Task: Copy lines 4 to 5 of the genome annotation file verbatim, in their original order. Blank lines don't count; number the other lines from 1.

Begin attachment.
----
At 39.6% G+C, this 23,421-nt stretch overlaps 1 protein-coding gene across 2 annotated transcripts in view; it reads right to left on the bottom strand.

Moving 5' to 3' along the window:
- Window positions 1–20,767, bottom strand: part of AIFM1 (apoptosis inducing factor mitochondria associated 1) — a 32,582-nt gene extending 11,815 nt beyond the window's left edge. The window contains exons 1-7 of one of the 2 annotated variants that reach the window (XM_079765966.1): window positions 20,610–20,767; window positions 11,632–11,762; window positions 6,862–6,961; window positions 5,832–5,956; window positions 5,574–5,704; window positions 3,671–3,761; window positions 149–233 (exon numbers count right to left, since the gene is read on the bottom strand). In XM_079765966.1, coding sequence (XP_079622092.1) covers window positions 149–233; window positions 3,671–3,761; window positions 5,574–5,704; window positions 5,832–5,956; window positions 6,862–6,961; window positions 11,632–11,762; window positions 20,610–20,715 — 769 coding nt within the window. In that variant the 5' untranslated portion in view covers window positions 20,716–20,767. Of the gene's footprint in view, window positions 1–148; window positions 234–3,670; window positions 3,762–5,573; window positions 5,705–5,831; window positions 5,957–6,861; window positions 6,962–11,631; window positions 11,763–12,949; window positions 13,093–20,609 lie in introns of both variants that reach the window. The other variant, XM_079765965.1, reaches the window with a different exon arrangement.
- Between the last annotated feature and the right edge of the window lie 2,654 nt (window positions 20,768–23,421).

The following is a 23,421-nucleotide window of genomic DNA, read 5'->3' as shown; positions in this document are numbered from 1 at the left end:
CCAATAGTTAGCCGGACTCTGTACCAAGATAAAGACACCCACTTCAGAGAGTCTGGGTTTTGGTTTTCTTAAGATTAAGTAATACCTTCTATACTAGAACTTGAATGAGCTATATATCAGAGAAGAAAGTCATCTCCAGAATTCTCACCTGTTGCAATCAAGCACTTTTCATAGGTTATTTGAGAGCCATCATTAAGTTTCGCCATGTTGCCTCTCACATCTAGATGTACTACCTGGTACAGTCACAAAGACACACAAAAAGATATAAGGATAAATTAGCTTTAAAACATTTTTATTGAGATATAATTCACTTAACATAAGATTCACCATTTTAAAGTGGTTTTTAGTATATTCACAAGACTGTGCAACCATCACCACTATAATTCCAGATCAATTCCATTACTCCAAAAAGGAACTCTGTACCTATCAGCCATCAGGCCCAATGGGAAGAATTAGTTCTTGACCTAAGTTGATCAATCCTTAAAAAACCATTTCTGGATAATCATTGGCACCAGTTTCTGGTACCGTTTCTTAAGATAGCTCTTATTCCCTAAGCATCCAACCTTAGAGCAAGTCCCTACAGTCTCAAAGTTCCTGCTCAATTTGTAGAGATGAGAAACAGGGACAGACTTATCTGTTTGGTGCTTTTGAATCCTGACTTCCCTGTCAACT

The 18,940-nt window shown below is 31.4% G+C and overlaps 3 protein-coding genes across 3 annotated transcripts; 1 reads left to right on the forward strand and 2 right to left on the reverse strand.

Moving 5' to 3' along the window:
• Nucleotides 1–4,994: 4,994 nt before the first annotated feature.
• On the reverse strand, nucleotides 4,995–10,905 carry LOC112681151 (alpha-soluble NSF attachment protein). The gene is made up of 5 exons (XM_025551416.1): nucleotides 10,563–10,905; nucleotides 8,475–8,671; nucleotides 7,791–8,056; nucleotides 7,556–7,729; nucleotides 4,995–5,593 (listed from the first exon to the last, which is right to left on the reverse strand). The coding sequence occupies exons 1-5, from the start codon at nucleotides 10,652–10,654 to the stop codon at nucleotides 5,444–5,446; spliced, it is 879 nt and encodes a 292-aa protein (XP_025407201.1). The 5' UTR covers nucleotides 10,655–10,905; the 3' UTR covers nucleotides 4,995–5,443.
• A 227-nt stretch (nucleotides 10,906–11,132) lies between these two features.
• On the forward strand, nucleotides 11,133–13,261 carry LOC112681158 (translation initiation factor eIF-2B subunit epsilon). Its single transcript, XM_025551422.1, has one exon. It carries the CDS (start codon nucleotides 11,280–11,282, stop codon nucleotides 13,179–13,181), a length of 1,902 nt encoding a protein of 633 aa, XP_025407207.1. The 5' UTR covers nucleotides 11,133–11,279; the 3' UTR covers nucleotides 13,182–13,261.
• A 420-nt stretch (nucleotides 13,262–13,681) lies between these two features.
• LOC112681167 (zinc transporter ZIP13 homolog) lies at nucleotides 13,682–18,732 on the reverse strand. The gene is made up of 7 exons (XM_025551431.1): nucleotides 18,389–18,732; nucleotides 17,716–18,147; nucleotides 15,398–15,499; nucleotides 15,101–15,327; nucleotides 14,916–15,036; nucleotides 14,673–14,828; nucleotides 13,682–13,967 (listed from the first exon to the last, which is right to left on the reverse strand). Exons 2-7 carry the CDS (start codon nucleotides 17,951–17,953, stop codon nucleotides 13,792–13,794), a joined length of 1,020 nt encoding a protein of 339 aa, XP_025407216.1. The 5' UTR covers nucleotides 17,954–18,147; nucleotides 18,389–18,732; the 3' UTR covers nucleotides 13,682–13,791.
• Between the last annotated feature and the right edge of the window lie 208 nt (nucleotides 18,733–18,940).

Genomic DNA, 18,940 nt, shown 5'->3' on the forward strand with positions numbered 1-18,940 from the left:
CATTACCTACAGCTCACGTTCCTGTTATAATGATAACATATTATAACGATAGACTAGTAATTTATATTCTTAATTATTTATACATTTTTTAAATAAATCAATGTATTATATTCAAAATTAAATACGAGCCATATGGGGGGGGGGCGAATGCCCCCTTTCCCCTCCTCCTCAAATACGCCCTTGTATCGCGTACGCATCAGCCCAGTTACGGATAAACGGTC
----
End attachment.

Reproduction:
- Between the last annotated feature and the right edge of the window lie 2,654 nt (window positions 20,768–23,421).

The following is a 23,421-nucleotide window of genomic DNA, read 5'->3' as shown; positions in this document are numbered from 1 at the left end: